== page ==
6957Re: [medieval-leather] Suggestion needed....
- Nov 12 12:09 PMJonathan Hershey wrote:
>Generally, I use Gojo with pumice and the little surgeon's scrub
> If this poor guy is still dyed, I have removed a number of substances
> from my hands using baby oil and salt - I just pour some of each in my
> hands and scrub them hard -- there doesn't seem to be a specific ratio of
> either. I then wash with soap and water. This has worked when commercial
> mechanics hand cleaners have not.
brush that comes on the side of the bottle it comes in.
Prior to, or after that I may use lacquer thinner. I'm an old
cabinetmaker and there is very little it won't remove to some
degree. One step up would be acetone. The problem with these
solvents is they also take all the oil out of your hands.
The hardest places I've found to get stain/dye out of is
of course the areas on every side of the nails.
There are some hand cremes that you can put on prior to working
with some things like old car grease. (Whenever I want to apply
a really aged look to something I've found oily road soot on
an engine to be ideal). These cremes form a barrier in the skin
pores before the mess gets in. Thankfully I am not a mechanic,
nor do my hands have those really deep cracks with black in
them. I have some downstairs I bought at Northern Tools, just
haven't had a suitable opportunity to use it. I seem to recall
an Ann Landers column that suggested hand creme as a preventative
to an embarassed woman to suggest to her suitor/husband.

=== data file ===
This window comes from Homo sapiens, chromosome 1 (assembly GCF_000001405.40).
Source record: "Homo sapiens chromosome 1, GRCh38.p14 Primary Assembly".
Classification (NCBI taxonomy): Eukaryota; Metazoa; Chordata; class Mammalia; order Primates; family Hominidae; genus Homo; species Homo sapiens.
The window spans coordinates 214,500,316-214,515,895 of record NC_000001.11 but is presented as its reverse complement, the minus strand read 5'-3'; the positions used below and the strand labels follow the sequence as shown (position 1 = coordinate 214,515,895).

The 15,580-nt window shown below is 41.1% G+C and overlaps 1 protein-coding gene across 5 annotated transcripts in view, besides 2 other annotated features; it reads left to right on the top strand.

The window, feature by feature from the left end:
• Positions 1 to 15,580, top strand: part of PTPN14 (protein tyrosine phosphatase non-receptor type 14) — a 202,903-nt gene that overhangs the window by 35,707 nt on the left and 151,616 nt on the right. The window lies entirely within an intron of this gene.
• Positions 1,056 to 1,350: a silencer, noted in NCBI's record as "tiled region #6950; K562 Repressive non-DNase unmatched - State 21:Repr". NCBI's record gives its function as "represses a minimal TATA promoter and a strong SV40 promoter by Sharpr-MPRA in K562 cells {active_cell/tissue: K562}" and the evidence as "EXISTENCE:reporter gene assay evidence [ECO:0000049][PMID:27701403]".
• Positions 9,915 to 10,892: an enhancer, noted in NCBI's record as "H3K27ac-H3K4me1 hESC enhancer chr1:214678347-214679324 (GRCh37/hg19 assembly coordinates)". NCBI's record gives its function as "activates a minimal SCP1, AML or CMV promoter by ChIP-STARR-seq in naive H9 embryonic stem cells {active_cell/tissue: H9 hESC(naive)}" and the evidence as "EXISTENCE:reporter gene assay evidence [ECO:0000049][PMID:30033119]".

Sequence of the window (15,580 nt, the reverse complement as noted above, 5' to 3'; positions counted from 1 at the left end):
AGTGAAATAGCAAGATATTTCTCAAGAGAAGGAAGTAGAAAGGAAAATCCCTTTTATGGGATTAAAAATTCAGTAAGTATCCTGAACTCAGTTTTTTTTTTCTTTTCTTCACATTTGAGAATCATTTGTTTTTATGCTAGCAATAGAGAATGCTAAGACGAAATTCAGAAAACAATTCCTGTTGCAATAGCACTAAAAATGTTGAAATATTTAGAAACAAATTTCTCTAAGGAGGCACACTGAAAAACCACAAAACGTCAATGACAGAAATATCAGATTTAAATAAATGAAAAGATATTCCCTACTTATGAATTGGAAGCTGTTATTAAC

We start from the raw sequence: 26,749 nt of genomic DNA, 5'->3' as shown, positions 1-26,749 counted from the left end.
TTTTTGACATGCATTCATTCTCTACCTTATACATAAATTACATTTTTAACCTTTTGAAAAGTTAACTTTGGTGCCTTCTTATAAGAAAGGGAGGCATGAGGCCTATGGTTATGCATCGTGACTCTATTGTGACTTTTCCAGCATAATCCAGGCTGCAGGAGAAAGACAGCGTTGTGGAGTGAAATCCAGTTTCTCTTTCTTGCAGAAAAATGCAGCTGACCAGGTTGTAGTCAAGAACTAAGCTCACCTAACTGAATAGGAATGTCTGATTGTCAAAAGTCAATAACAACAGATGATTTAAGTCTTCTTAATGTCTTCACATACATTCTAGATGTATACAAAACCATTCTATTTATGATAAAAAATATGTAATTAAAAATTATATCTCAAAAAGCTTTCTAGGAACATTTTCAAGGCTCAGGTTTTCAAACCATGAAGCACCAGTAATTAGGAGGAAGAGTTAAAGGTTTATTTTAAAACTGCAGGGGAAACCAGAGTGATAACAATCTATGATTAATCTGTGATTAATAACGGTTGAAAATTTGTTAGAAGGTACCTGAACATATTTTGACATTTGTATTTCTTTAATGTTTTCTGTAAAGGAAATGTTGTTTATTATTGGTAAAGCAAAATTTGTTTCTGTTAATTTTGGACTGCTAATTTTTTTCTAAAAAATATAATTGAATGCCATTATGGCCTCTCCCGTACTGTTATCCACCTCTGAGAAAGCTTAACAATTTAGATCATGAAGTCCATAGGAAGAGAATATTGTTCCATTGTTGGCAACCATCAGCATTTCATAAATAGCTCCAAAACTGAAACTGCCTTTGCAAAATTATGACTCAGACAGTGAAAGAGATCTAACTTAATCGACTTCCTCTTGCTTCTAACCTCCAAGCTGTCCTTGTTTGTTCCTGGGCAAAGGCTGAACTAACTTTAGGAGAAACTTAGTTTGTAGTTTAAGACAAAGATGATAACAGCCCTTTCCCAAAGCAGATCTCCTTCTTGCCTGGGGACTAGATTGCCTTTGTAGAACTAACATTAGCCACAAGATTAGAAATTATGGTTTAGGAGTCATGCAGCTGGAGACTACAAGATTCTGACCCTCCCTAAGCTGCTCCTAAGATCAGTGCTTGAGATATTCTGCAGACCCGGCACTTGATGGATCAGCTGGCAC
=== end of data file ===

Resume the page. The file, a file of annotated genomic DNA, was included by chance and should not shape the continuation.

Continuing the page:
My most recent horrible attack had to do with some Max Black
or Black Max metal blackener used on some etched silver.
You then sand off/buff the high spots carefully. That particular
little joy juice left areas of both hands medium s**t brown for
a week. I'm pretty sure riogrande.com sells it. I was using it
in conjunction with a photographic/asphaltum etching class at the
time. After it dried I sanded it off on the high spots, somehow
that transferred the stuff to my hands and it reacted of course.
This may have been someway chemically similar to the Yankee spy
who used silver nitrate to infiltrate Confederate fortifications
as a negro laborer during our Civil War. Didn't fool the blacks
reportedly but nobody talked either. Touched it up repeatedly
with applications from a silver nitrate bottle. I don't think
his entire hide was covered but one might wonder how he handled
the call of nature. Or he carried a pair of long-handled mirrors
and a very large bent dauber.
You could also try a counter dye I suppose for a more attractive
color. Walnut or oak and possibly ash contain tannic acid. Handling
that enough over part of a day will turn your hands light purple for
about three days or so. How that would overlay brown I have no idea.
> > > Folks, I need your help.
> > I have a friend who manages to creatively do himself in on a regular
> > basis, and he's done it again. He has managed to get the better part
> > of a bottle of leather dye all over his hands, and he's due to be
> > Laurelled in about a week and a half. Gloves won't do, and painting
> > the rest of himself green likely won't help either. Anybody got any
> > good ideas for removing leather dye (not sure whether it's oil or
> > spirit base) from one's anatomy- preferably while leaving the skin on?
> > Considering this guy's proclivities (stabbed himself in the nose with
> > a needle, tried to castrate himself sewing together a tent, among
> > other things) do we have any suggestions for reasonably non-toxic,
> > non-flammable dye removal? I suggested cold cream, but as I said, I'm
> > not quite sure what type of dye he decorated himself with.
> > Thanks,
> > Phlip
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